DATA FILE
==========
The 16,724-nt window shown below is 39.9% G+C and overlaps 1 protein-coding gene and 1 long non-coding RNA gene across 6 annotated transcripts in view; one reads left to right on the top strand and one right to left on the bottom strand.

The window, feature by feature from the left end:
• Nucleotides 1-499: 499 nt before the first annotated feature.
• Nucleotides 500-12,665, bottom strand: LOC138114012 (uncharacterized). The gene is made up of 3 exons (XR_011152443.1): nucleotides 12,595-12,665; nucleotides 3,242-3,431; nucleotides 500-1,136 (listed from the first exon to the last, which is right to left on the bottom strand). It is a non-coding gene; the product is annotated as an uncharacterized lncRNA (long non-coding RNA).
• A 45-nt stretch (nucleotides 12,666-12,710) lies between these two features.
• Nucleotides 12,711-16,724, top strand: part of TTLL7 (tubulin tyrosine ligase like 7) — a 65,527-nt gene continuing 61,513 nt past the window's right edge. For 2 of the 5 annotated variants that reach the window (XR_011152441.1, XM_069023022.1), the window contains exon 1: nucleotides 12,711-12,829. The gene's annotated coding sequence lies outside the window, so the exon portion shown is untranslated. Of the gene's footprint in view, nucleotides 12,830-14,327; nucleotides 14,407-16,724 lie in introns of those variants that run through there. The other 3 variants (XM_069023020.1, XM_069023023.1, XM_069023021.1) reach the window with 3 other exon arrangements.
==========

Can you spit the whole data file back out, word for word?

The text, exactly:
The 16,724-nt window shown below is 39.9% G+C and overlaps 1 protein-coding gene and 1 long non-coding RNA gene across 6 annotated transcripts in view; one reads left to right on the top strand and one right to left on the bottom strand.

The window, feature by feature from the left end:
• Nucleotides 1-499: 499 nt before the first annotated feature.
• Nucleotides 500-12,665, bottom strand: LOC138114012 (uncharacterized). The gene is made up of 3 exons (XR_011152443.1): nucleotides 12,595-12,665; nucleotides 3,242-3,431; nucleotides 500-1,136 (listed from the first exon to the last, which is right to left on the bottom strand). It is a non-coding gene; the product is annotated as an uncharacterized lncRNA (long non-coding RNA).
• A 45-nt stretch (nucleotides 12,666-12,710) lies between these two features.
• Nucleotides 12,711-16,724, top strand: part of TTLL7 (tubulin tyrosine ligase like 7) — a 65,527-nt gene continuing 61,513 nt past the window's right edge. For 2 of the 5 annotated variants that reach the window (XR_011152441.1, XM_069023022.1), the window contains exon 1: nucleotides 12,711-12,829. The gene's annotated coding sequence lies outside the window, so the exon portion shown is untranslated. Of the gene's footprint in view, nucleotides 12,830-14,327; nucleotides 14,407-16,724 lie in introns of those variants that run through there. The other 3 variants (XM_069023020.1, XM_069023023.1, XM_069023021.1) reach the window with 3 other exon arrangements.